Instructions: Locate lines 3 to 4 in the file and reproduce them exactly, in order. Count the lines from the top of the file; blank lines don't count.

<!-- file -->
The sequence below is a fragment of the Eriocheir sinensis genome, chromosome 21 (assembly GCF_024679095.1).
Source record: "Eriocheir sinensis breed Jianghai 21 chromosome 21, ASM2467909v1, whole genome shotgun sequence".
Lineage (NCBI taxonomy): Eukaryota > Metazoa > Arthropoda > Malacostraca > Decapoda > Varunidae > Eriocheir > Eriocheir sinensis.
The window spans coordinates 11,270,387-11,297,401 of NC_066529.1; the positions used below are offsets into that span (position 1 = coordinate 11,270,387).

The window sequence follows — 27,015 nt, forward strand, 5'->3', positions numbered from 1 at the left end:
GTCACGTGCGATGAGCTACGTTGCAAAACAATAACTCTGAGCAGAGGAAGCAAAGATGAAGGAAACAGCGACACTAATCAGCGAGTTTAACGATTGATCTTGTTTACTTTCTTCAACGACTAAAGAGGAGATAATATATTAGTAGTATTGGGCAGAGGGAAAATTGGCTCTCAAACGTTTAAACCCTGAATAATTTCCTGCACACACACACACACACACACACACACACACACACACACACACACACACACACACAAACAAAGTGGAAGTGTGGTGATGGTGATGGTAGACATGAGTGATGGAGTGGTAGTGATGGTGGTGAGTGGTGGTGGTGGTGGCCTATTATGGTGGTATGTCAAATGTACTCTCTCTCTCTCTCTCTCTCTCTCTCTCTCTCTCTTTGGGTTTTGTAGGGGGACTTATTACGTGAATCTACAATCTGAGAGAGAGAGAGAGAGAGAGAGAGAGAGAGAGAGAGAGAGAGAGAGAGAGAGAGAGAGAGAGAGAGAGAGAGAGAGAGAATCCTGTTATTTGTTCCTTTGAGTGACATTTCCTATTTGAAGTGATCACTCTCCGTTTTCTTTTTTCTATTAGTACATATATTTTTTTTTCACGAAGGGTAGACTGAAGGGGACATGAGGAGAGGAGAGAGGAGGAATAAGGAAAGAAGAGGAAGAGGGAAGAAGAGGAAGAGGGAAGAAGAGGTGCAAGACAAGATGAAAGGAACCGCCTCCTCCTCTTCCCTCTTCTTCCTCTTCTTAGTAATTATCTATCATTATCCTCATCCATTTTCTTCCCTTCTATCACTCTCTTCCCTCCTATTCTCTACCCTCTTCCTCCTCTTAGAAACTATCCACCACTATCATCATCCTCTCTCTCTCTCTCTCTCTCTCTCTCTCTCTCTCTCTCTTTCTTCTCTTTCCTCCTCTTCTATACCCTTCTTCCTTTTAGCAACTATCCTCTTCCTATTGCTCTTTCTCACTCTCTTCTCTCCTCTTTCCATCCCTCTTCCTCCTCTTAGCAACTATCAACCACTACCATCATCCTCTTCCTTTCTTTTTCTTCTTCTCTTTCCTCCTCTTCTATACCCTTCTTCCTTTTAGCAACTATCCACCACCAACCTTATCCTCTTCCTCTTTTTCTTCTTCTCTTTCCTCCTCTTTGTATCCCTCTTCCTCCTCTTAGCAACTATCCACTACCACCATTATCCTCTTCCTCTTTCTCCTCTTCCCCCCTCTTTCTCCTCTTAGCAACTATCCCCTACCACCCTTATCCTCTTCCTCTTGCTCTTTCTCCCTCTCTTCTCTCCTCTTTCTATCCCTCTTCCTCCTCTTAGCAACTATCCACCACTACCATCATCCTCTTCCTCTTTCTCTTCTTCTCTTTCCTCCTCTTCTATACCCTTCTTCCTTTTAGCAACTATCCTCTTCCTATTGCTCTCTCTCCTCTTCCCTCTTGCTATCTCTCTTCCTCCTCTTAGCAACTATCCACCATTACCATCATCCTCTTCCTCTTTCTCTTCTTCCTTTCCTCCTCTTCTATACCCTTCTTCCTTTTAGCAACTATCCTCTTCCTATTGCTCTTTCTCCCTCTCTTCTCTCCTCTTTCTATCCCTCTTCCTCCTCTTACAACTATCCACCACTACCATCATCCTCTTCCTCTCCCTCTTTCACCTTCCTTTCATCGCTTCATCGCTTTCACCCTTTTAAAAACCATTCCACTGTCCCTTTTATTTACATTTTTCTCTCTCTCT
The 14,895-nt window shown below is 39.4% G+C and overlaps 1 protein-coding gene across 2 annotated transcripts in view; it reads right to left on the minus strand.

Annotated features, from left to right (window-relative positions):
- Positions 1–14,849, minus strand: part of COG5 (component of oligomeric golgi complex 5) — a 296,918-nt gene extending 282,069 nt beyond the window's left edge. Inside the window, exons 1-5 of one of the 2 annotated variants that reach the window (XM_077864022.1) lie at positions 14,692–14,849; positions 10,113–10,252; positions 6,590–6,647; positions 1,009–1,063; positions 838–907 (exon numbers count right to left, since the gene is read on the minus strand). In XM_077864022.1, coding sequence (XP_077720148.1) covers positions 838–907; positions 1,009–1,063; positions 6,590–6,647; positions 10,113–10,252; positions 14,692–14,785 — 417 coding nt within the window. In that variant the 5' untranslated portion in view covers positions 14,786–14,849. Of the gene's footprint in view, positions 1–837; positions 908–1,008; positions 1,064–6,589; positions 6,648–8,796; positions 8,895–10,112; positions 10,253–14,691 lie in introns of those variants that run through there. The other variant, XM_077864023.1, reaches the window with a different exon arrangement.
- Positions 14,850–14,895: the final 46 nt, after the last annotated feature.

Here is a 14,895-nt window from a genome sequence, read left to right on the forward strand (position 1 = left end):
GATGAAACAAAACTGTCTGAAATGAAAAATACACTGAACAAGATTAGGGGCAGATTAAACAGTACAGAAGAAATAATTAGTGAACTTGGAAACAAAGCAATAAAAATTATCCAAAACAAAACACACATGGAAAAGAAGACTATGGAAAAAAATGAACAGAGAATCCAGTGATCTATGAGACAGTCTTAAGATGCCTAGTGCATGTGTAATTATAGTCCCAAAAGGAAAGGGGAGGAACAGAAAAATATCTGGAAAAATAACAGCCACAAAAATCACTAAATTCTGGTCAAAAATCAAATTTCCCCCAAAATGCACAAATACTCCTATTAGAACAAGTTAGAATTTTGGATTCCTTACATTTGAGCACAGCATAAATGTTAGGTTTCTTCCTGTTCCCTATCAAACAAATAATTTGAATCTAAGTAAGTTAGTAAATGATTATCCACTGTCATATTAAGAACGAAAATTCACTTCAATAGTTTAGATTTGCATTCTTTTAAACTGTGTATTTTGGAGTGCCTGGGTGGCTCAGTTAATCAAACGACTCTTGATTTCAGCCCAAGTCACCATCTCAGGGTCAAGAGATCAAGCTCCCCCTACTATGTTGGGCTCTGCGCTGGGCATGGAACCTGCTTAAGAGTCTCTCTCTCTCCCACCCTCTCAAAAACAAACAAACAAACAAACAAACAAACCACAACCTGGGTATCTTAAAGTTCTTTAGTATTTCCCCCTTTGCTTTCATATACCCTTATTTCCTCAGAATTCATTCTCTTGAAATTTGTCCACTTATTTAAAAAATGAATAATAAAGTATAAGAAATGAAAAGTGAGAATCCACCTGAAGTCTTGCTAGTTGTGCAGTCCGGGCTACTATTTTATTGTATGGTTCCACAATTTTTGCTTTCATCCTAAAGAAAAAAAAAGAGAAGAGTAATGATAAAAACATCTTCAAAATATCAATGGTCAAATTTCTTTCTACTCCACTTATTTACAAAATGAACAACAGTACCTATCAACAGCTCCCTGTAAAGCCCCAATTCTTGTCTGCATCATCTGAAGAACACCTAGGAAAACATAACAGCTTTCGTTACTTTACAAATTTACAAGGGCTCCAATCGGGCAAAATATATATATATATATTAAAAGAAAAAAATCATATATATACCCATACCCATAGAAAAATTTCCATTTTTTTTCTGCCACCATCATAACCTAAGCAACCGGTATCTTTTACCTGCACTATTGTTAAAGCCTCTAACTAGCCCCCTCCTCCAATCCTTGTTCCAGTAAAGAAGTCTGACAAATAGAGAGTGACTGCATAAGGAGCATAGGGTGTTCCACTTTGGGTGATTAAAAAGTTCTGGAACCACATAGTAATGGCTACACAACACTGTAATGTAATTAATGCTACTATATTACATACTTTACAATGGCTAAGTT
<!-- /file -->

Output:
Lineage (NCBI taxonomy): Eukaryota > Metazoa > Arthropoda > Malacostraca > Decapoda > Varunidae > Eriocheir > Eriocheir sinensis.
The window spans coordinates 11,270,387-11,297,401 of NC_066529.1; the positions used below are offsets into that span (position 1 = coordinate 11,270,387).